We are all working through this sensitive time with the Coronavirus. Unfortunately, when natural disasters or pandemics occur, scams increase. Cybercriminals see this as an opportunity to profit, preying on our need to help others and protect ourselves. Please take caution, particularly during this difficult and confusing time, and follow these guidelines to protect yourselves and your accounts.
Recent Coronavirus scams
Several recent scams related to the Coronavirus have been identified. These include:
- False news – Cybercriminals have impersonated the World Health Organization (WHO), Center for Disease Controls (CDC), and even your local schools in an attempt to get you to click on a link in an email that allows them to steal your personal information from your computer.
- Fake charities – A common scam that increases when a crisis occurs is the fake charity asking for donations for a loved one or, as seen recently, vaccines for the children of China.
- Vaccination hoaxes – False information has begun circulating online, through emails and social media promising a cure for the Coronavirus.
- NEW: IRS Stimulus Check Scam – The IRS is not calling consumers about stimulus checks. If you receive calls, emails, or other communications claiming to be from the Treasury Department and offering COVID-19 related grants or stimulus payments in exchange for personal financial information, or an advance fee, or charge of any kind, including the purchase of gift cards, please do not respond. It's a scam! Read more about the IRS stimulus check scam.
These are just a few of the hoaxes circulating right now. Please take extra precautions including:
- Don’t click on links – if you receive emails claiming to be from the CDC or WHO or other experts with information about the virus, don’t click on links; those links could download viruses onto your computer or device. Instead, open a web browser and visit the CDC’s website at cdc.gov and the WHO’s website at who.int to get information.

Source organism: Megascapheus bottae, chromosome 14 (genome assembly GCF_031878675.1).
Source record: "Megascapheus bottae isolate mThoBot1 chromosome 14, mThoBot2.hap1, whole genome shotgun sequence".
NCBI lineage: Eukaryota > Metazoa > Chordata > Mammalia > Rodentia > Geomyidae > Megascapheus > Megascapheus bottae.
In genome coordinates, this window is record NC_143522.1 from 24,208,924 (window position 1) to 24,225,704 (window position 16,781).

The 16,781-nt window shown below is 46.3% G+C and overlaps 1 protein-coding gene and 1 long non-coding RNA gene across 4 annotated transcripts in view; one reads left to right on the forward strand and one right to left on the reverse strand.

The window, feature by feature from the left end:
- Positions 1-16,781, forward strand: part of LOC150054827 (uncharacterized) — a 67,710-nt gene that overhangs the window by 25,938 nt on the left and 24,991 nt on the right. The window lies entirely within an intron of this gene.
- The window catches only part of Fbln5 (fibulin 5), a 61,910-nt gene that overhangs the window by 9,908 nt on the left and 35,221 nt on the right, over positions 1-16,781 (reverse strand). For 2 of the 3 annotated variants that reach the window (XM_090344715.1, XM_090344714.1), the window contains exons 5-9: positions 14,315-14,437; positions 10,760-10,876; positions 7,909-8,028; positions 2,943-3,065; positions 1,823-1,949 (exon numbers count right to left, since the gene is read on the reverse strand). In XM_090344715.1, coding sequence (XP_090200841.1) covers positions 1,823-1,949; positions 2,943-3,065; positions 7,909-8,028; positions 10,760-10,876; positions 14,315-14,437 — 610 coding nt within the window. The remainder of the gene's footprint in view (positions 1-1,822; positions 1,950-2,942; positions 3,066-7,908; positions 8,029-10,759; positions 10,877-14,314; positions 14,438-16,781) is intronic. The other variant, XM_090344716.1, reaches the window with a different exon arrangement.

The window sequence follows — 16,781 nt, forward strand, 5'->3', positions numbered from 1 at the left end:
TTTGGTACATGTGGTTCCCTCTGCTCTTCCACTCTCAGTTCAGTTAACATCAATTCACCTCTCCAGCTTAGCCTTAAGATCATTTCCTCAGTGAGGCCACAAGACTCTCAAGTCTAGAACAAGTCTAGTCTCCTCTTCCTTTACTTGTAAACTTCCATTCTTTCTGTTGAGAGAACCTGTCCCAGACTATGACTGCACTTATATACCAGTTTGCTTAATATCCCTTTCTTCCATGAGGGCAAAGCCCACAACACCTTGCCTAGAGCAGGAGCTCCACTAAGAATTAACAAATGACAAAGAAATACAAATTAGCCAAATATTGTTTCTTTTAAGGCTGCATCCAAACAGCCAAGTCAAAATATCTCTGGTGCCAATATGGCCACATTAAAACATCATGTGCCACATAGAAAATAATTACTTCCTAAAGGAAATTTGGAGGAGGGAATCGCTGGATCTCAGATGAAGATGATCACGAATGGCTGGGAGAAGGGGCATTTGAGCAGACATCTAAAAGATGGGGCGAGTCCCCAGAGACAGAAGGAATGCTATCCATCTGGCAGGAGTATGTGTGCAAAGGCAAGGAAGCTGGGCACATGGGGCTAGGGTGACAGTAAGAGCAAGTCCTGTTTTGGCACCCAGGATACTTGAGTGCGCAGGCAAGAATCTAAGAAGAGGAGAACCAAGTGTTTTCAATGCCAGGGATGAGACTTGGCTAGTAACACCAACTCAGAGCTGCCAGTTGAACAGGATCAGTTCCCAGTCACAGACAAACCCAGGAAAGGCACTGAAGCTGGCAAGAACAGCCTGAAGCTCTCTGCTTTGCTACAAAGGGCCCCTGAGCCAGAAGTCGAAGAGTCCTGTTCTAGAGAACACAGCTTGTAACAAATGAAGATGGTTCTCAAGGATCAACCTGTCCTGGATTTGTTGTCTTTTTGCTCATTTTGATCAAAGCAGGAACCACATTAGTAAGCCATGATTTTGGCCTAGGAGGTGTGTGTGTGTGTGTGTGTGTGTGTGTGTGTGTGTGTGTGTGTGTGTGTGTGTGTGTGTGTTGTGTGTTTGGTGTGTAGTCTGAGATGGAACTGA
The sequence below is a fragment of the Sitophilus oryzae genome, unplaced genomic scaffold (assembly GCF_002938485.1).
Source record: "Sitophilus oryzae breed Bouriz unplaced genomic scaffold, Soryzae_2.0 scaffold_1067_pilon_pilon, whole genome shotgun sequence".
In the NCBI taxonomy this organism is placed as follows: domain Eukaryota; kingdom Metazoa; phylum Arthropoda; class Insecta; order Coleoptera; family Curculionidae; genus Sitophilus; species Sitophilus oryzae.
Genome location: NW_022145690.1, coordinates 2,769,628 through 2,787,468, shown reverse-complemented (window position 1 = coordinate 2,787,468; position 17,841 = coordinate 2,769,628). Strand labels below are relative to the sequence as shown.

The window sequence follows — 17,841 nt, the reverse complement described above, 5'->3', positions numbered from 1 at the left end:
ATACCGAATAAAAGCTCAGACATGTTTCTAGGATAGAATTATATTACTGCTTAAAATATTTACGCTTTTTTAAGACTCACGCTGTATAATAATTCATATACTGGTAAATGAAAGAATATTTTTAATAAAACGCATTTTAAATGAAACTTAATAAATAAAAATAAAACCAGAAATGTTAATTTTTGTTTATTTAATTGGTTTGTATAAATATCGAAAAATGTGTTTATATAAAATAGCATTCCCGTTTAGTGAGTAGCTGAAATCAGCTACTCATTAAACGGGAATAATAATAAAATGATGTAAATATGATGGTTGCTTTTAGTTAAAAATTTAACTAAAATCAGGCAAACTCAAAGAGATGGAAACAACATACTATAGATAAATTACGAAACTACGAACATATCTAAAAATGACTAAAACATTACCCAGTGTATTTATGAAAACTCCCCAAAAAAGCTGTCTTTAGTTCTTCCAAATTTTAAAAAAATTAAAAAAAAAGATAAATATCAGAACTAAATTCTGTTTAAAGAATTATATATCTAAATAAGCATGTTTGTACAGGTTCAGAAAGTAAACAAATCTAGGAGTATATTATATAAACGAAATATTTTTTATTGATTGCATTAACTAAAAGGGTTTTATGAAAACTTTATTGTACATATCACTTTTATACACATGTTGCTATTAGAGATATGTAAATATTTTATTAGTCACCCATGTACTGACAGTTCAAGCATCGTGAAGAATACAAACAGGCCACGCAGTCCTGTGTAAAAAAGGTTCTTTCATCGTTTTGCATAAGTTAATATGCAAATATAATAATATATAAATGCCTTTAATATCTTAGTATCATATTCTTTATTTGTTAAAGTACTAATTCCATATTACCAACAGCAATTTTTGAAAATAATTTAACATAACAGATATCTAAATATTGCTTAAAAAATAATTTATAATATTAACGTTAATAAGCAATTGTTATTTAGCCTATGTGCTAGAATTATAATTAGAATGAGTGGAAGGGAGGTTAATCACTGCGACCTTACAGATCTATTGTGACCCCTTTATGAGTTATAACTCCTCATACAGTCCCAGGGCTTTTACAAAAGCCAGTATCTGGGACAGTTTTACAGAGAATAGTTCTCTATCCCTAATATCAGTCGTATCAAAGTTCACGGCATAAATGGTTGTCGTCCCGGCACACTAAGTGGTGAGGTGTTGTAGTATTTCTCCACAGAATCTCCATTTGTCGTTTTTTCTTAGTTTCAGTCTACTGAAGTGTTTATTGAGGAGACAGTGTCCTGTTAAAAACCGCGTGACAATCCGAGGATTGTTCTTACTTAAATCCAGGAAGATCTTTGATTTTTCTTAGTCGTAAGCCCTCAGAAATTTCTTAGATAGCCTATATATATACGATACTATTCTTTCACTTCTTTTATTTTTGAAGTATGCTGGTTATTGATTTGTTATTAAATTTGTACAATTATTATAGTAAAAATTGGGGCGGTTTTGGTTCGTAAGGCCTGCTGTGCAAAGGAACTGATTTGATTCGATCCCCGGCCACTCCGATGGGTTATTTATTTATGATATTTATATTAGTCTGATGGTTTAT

- Ignore offers for vaccinations – according to the FTC and the FDA, there aren’t currently any vaccines, pills, potions, lotions, lozenges or other prescription or over-the-counter products available to treat or cure Coronavirus disease 2019 (COVID-19) – online or in stores.
- Caution when donating to charities – be sure you know who you are donating to. Don’t let anyone rush you into making a donation. If someone wants donations in cash, by gift card, by wiring money, or by bitcoin, it’s likely a scam. Read more about charity scams.
- Additionally, you should never provide account numbers, Social Security numbers or any personal information to strangers. If you are not sure who is contacting you, don’t give out your information.
If you suspect fraud
The Consumer Protection Bureau recommends you file a complaint with the Federal Trade Commission. If you have sent money to a charity you suspect might be fraudulent, it’s a good idea to also contact your local police department. If you feel your 1st United account information has been compromised, please contact us immediately at (800) 649-0193 so that we may assist you.
With a little due diligence and taking extra steps to verify information, you will protect yourselves during this trying time. As always, give us a call if you have any questions.
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